Family members who are not currently displaying symptoms of strep throat will sometimes receive a rapid strep test and throat culture to help determine if they are carriers.

Treatment options for strep throat

Antibiotics are required to treat strep throat in children, even though the infection usually clears within a week. Antibiotics are necessary to kill the bacteria, limit the spread of infection and prevent medical complications.

Antibiotics may be provided in pill, liquid or injectable form. Children with strep throat should begin to feel better – and parents will typically notice a reduction of symptoms – within a day or two of beginning antibiotic treatment. Parents should ensure their child takes the complete course of antibiotics prescribed. Failure to be treated with antibiotics, or failure to take the entire course of treatment, may increase the risk of serious medical complications (e.g., rheumatic fever, glomerulonephritis). Failure to complete treatment may also lead to the development of antibiotic-resistant bacteria.

Children with strep throat may continue to be contagious for at least one day after beginning antibiotic treatment. Children should not return to school until they have taken antibiotics for at least one day, the fever is gone and they feel better. Antibiotic treatment limits the spread of infection but does not prevent strep throat from recurring in a particular child. Children who are not treated with antibiotics may be contagious for weeks after an infection.

If a child who has tested positive for strep throat does not respond to antibiotic treatment, it may be because that child is a carrier (carries the bacteria in the body but never develops an infection). The existing condition may also not be strep throat at all, but a viral infection. A way to confirm this is to test the child for strep throat when signs of infection are no longer present. A healthy, asymptomatic child who tests positive for strep throat is considered a carrier. It is not usually necessary to treat carriers.

Parents of children with strep throat can help manage their child’s symptoms. This includes ensuring the child gets plenty of rest and nourishment. Adequate fluid intake (e.g., water, juice, broth) can help prevent dehydration that can occur when children are sick. In addition, certain over-the-counter pain medications (e.g., acetaminophen, ibuprofen) can help reduce the fever and pain associated with strep throat. Parents should never give aspirin to children or adolescents since it may increase the risk of Reye syndrome, a potentially fatal condition.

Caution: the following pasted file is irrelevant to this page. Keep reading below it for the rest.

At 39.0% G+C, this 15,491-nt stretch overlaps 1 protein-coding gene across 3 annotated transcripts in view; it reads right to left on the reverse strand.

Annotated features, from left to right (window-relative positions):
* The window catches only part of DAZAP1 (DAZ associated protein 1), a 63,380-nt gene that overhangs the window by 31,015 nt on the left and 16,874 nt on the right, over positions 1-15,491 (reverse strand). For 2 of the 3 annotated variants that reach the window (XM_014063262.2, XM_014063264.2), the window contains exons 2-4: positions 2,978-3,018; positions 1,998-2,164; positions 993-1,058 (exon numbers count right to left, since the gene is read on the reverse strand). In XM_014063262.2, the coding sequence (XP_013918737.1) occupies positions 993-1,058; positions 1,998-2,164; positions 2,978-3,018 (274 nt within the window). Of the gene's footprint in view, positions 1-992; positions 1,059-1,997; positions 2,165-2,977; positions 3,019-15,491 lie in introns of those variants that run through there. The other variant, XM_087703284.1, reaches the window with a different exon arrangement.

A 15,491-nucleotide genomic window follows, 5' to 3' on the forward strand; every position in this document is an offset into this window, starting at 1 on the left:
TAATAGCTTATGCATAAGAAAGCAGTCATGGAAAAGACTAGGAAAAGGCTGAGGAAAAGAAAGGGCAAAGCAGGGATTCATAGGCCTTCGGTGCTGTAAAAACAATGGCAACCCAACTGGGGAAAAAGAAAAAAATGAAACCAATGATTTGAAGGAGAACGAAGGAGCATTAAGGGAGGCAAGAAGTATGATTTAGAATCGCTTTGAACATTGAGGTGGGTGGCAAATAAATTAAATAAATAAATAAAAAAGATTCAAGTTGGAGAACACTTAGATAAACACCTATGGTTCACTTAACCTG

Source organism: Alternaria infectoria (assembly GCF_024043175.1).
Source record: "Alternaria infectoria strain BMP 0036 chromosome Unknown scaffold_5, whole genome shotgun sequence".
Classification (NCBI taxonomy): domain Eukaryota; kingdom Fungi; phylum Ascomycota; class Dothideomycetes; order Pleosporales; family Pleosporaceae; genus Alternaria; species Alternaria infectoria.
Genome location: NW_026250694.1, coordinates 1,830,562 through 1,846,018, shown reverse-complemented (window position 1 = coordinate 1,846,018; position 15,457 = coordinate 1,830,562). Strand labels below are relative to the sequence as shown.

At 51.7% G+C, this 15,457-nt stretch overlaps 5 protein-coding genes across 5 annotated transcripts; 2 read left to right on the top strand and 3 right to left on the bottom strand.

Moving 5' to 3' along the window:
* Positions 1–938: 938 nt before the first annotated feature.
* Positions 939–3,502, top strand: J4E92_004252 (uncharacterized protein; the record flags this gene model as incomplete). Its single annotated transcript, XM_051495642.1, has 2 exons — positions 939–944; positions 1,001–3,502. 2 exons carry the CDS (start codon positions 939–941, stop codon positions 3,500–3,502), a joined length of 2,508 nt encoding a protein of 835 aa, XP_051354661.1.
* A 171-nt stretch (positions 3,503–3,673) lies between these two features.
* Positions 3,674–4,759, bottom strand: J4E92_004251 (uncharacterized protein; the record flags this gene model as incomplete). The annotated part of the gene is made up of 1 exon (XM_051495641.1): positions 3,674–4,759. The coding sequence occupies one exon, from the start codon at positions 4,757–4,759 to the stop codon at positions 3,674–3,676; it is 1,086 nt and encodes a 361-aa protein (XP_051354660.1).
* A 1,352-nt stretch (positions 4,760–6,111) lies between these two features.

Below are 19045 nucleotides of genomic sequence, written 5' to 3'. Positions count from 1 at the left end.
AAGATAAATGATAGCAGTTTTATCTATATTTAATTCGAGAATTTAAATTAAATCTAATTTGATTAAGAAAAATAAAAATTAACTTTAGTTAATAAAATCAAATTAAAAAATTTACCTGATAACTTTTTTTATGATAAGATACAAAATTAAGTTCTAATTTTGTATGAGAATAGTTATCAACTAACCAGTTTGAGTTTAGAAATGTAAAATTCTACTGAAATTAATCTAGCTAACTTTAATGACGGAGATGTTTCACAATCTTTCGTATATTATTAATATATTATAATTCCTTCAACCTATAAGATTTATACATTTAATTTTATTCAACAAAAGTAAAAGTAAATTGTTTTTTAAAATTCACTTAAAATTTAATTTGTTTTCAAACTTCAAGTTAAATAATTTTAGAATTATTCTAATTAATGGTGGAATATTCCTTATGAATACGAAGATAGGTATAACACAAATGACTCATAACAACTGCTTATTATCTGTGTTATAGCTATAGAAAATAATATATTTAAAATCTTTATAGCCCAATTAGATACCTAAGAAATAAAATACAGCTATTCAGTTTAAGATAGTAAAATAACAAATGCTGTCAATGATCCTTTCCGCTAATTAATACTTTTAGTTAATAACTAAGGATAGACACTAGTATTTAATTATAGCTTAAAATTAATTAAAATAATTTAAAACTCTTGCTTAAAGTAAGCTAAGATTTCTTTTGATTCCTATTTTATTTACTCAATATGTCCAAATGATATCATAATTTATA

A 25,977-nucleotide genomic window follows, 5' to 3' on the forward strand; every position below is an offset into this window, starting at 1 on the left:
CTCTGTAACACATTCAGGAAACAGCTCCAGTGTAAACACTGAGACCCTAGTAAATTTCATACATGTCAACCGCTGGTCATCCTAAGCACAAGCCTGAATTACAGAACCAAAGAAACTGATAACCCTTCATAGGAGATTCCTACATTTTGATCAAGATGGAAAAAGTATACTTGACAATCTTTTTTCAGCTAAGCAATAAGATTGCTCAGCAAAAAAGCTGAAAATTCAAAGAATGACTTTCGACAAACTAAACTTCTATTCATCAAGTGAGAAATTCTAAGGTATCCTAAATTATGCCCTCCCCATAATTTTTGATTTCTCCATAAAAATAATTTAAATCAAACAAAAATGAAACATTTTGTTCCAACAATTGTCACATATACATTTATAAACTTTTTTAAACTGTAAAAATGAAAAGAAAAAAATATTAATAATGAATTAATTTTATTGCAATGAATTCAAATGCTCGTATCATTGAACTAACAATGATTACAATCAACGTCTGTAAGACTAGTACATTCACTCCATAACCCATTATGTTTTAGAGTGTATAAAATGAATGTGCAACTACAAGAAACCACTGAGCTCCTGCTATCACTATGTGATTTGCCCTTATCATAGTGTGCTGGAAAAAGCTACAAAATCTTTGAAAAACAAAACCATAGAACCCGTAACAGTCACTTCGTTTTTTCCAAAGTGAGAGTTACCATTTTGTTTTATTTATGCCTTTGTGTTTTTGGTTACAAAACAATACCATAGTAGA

Additional methods that may comfort a child with strep throat include:

  • Gargle with warm salt water
  • Drink cool or warm liquids
  • Eat soft foods (e.g., soup, popsicles)

Parents should avoid giving the child acidic products (e.g., orange juice, lemonade), since they may sting the throat. Environments that include cigarette smoke or fumes from paint or cleaning products should also be avoided, since these may irritate an already sore throat. In addition, parents should consult their child’s pediatrician about whether throat lozenges or throat sprays may help. Lozenges can pose a choking hazard for young children, and some lozenges may aggravate the symptoms of strep throat. Throat sprays are sometimes recommended for symptomatic relief in children 6 years and older.

Although rare, a tonsillectomy is sometimes recommended for children with repeated episodes of strep throat (e.g., more than five episodes in one year). Parents should consult their child’s pediatrician to weigh the benefits and risks of this type of surgery.

Prevention methods for strep throat

Strep throat is a bacterial infection that can be easily spread. The infection can be acquired anywhere that people congregate, such as at home, at school or in daycare facilities. 

The best way to prevent strep throat is to avoid exposure to the bacteria that cause strep throat. These bacteria can be transmitted by saliva or nasal discharge from an infected person. However, it may be difficult to completely avoid infected people since some people can be carriers – they may carry and transmit the bacteria, but display no symptoms of infection themselves.

Methods that can help prevent the spread of strep throat include:

  • Wash hands frequently
  • Cover mouth and nose when coughing or sneezing
  • Immediately dispose of used tissue
  • Avoid touching eyes, nose or mouth
  • Avoid sharing eating utensils, food or any items that may spread germs
  • Replace toothbrush after infections

Questions for your doctor about strep throat

Preparing questions in advance can help patients and parents have more meaningful discussions with physicians regarding their or their child’s treatment options. The following questions related to strep throat may be helpful:

  1. My child has a sore throat. How can I tell if it’s strep throat?
  2. What type of treatment will my child need for strep throat?
  3. How long will my child have to take antibiotics?
  4. What can I do to make my child comfortable at home while he/she recuperates from strep throat?
  5. Do you recommend specific over-the-counter pain relievers for my child? What are their side effects? Are there any I should avoid giving my child?
  6. What change in symptoms should I report to you?
  7. Are other household members at risk of contracting strep throat from my child?
  8. For how long will my child be contagious?
  9. When do you recommend that my child return to school, or resume normal activities?
  10. How can I reduce the likelihood my child catches strep throat (or another infection) while at daycare or in school?